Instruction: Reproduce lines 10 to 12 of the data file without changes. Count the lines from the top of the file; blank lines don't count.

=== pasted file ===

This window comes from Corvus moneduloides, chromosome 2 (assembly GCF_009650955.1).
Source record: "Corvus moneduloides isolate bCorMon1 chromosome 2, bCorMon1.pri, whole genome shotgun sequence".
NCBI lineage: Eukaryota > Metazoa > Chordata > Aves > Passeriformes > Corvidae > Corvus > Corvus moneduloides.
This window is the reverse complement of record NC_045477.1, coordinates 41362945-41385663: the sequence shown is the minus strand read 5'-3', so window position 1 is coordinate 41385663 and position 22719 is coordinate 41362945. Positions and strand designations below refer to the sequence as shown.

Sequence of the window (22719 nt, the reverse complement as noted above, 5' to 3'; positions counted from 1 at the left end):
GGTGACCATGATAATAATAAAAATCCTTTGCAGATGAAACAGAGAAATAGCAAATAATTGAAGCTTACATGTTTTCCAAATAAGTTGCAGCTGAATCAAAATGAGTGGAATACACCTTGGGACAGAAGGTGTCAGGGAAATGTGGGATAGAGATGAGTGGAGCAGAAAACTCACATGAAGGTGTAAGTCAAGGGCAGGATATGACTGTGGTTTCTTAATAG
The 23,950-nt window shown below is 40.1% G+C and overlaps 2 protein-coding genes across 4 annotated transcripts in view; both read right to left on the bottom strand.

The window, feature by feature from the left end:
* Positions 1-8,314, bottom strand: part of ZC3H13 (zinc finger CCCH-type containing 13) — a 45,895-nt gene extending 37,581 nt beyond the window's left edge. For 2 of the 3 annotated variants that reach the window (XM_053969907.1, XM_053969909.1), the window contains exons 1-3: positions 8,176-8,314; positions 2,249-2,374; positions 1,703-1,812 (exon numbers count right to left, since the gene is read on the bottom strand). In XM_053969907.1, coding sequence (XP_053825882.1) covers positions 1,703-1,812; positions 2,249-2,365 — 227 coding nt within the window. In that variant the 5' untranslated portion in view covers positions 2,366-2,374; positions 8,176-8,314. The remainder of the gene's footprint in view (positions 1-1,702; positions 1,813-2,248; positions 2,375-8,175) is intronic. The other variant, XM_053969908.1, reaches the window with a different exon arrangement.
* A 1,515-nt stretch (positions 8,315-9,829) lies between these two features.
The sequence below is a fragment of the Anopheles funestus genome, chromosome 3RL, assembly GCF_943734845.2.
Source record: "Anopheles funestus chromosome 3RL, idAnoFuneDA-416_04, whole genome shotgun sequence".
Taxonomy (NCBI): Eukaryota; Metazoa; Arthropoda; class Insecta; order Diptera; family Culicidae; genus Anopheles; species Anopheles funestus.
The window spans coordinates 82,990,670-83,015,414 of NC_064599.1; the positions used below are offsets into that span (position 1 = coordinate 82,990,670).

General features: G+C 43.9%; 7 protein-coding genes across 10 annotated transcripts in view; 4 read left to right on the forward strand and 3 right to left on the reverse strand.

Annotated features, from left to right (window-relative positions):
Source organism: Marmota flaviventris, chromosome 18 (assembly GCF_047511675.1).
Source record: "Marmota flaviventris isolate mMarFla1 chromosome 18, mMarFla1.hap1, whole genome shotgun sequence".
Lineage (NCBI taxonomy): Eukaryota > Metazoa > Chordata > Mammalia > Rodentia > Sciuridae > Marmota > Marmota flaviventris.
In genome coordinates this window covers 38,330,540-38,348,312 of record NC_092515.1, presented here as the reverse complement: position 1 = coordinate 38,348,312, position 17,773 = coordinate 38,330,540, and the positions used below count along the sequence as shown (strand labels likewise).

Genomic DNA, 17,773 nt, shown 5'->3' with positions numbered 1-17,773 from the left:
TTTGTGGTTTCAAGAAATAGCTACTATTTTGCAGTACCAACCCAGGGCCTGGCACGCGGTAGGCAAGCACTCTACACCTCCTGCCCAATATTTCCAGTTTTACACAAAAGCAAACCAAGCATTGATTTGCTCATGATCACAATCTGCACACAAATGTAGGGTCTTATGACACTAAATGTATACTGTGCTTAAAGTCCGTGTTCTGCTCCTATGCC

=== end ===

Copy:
* A 1,515-nt stretch (positions 8,315-9,829) lies between these two features.
The sequence below is a fragment of the Anopheles funestus genome, chromosome 3RL, assembly GCF_943734845.2.
Source record: "Anopheles funestus chromosome 3RL, idAnoFuneDA-416_04, whole genome shotgun sequence".